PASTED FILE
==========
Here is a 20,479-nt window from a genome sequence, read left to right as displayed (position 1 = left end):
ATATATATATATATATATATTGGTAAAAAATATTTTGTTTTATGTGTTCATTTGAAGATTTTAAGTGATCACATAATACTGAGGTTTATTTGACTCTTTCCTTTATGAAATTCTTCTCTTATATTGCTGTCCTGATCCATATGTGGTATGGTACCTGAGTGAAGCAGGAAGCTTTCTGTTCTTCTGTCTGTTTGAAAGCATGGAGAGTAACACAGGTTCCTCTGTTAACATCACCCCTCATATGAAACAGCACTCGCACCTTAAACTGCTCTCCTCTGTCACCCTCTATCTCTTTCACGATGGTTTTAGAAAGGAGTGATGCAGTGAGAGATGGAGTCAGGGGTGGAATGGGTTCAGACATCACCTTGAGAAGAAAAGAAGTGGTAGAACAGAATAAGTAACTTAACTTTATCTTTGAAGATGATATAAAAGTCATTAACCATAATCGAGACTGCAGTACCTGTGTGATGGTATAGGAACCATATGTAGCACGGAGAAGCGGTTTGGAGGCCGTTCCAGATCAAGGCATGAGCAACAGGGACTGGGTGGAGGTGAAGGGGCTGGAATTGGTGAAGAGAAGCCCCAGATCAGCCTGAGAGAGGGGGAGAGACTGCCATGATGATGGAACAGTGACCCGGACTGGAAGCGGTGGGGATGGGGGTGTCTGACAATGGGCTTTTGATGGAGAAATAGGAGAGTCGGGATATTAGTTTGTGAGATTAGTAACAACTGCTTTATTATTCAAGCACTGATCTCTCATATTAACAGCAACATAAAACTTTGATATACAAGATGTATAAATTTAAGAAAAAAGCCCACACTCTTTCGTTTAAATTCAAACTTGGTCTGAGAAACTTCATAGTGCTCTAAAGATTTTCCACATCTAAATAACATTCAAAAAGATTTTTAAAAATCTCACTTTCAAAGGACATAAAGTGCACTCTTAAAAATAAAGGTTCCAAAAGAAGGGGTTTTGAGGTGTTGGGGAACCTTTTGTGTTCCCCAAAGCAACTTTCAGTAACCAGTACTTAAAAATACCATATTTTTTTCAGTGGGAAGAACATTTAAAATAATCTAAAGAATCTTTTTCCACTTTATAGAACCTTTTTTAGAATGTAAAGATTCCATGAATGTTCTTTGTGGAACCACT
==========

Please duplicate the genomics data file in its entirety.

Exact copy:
Here is a 20,479-nt window from a genome sequence, read left to right as displayed (position 1 = left end):
ATATATATATATATATATATTGGTAAAAAATATTTTGTTTTATGTGTTCATTTGAAGATTTTAAGTGATCACATAATACTGAGGTTTATTTGACTCTTTCCTTTATGAAATTCTTCTCTTATATTGCTGTCCTGATCCATATGTGGTATGGTACCTGAGTGAAGCAGGAAGCTTTCTGTTCTTCTGTCTGTTTGAAAGCATGGAGAGTAACACAGGTTCCTCTGTTAACATCACCCCTCATATGAAACAGCACTCGCACCTTAAACTGCTCTCCTCTGTCACCCTCTATCTCTTTCACGATGGTTTTAGAAAGGAGTGATGCAGTGAGAGATGGAGTCAGGGGTGGAATGGGTTCAGACATCACCTTGAGAAGAAAAGAAGTGGTAGAACAGAATAAGTAACTTAACTTTATCTTTGAAGATGATATAAAAGTCATTAACCATAATCGAGACTGCAGTACCTGTGTGATGGTATAGGAACCATATGTAGCACGGAGAAGCGGTTTGGAGGCCGTTCCAGATCAAGGCATGAGCAACAGGGACTGGGTGGAGGTGAAGGGGCTGGAATTGGTGAAGAGAAGCCCCAGATCAGCCTGAGAGAGGGGGAGAGACTGCCATGATGATGGAACAGTGACCCGGACTGGAAGCGGTGGGGATGGGGGTGTCTGACAATGGGCTTTTGATGGAGAAATAGGAGAGTCGGGATATTAGTTTGTGAGATTAGTAACAACTGCTTTATTATTCAAGCACTGATCTCTCATATTAACAGCAACATAAAACTTTGATATACAAGATGTATAAATTTAAGAAAAAAGCCCACACTCTTTCGTTTAAATTCAAACTTGGTCTGAGAAACTTCATAGTGCTCTAAAGATTTTCCACATCTAAATAACATTCAAAAAGATTTTTAAAAATCTCACTTTCAAAGGACATAAAGTGCACTCTTAAAAATAAAGGTTCCAAAAGAAGGGGTTTTGAGGTGTTGGGGAACCTTTTGTGTTCCCCAAAGCAACTTTCAGTAACCAGTACTTAAAAATACCATATTTTTTTCAGTGGGAAGAACATTTAAAATAATCTAAAGAATCTTTTTCCACTTTATAGAACCTTTTTTAGAATGTAAAGATTCCATGAATGTTCTTTGTGGAACCACT